16 Review Pharmacotherapeutic approaches for treating psoriasis in difficult-to-treat areas. 2018

Kivelevitch, Dario / Frieder, Jillian / Watson, Ian / Paek, So Yeon / Menter, M Alan. ·a Division of Dermatology , Baylor Scott and White , Dallas , TX , USA. · b Texas A&M Health Sciences Center College of Medicine , Bryan , TX , USA. ·Expert Opin Pharmacother · Pubmed #29565192.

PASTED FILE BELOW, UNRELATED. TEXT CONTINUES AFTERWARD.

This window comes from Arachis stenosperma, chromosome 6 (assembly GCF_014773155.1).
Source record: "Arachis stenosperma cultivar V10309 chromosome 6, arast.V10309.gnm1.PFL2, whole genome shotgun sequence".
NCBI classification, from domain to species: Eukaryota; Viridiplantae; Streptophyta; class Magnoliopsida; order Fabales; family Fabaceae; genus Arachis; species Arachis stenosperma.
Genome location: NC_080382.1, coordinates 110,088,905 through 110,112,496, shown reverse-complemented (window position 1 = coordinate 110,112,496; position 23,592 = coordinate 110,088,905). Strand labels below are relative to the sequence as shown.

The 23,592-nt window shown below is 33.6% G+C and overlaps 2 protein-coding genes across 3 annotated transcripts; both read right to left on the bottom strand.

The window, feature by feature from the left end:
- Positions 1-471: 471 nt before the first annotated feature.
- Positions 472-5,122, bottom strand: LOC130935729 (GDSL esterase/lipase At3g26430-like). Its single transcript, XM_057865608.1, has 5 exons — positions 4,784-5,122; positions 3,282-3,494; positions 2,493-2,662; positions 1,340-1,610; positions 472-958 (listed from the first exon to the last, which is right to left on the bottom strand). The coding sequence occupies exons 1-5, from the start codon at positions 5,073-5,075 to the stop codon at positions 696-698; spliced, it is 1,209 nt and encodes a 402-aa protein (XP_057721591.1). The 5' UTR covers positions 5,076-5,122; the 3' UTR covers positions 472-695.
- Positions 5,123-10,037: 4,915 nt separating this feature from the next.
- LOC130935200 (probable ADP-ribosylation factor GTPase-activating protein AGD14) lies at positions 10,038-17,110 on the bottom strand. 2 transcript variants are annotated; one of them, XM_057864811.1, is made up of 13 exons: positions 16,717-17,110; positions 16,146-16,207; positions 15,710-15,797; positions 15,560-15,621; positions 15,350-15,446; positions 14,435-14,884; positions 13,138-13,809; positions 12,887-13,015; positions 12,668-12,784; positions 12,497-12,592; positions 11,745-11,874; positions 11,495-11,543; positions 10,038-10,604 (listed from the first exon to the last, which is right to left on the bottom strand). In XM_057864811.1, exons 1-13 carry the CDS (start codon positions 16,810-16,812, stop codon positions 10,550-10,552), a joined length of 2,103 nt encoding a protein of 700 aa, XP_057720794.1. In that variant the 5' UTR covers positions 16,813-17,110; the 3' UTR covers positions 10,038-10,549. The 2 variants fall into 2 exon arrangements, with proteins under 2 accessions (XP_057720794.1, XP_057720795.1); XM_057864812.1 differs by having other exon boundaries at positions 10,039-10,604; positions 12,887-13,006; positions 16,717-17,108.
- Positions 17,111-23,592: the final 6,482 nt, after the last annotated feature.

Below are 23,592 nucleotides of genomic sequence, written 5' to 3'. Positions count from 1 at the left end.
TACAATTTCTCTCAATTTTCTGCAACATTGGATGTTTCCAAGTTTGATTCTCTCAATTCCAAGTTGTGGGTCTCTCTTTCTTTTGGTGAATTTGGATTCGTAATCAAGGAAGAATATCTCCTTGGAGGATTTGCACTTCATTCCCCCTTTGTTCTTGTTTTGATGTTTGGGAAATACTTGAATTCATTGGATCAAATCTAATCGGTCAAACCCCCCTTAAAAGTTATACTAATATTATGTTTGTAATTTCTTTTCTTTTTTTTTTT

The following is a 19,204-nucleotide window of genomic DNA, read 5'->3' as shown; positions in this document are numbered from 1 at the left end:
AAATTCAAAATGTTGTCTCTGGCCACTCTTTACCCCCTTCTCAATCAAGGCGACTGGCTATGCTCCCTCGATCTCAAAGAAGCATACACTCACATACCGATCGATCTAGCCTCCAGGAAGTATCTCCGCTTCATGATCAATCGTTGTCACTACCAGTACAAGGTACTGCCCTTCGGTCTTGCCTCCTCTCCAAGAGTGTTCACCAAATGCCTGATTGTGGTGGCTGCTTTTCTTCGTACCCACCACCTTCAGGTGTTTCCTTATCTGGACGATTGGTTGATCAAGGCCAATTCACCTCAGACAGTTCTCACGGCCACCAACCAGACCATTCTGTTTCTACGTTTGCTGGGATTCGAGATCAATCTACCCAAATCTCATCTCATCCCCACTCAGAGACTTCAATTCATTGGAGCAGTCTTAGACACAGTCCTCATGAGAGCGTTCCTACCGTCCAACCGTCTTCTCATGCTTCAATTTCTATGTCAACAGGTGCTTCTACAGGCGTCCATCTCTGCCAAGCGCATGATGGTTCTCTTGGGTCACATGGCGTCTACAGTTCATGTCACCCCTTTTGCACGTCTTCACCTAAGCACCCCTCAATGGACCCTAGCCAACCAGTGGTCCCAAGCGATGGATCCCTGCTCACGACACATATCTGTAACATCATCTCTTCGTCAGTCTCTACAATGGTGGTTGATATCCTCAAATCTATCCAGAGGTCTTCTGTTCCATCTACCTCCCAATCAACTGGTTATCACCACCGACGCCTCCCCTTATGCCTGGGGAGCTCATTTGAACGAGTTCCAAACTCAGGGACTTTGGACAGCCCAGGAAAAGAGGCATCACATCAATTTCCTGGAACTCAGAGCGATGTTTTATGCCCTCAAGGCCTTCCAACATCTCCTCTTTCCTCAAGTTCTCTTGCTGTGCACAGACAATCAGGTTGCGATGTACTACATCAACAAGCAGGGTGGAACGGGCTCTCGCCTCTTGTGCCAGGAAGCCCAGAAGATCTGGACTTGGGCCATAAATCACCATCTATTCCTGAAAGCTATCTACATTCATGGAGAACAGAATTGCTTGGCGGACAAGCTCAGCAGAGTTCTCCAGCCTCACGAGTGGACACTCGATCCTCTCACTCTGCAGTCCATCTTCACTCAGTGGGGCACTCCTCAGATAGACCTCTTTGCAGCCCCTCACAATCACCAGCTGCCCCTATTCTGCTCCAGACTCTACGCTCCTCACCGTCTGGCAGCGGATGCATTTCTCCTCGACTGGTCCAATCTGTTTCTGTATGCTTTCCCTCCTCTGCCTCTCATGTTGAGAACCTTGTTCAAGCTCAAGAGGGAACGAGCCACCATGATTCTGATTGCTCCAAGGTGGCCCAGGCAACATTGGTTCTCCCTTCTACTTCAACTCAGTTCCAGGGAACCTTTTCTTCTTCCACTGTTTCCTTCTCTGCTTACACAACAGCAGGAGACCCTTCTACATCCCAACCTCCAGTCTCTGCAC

ABSTRACT: INTRODUCTION: Despite great therapeutic advancements in psoriasis, four notable difficult-to-treat areas including the scalp, nails, intertriginous (including genitals), and palmoplantar regions, pose a challenge to both physicians and patients. Localized disease of these specific body regions inflicts a significant burden on patients' quality of life and requires an adequate selection of treatments. AREAS COVERED: This manuscript discusses appropriate therapies and important treatment considerations for these difficult-to-treat areas based on the available clinical data from the literature. EXPERT OPINION: Clinical trials assessing therapies for the difficult-to-treat areas have been inadequate. With the first biological clinical trial for genital psoriasis pending publication, it is with hope that other biological agents will be evaluated for region-specific psoriasis. A greater understanding of the genetic and immunologic aspects of regional psoriasis, as well as identification of unique biomarkers, will further guide management decisions. For example, the recent discovery of the IL-36 receptor gene for generalized pustular psoriasis may prove valuable for other forms of psoriasis. Ultimately, identification of the most beneficial treatments for each psoriasis subtype and difficult-to-treat area will provide patients with maximal quality of life.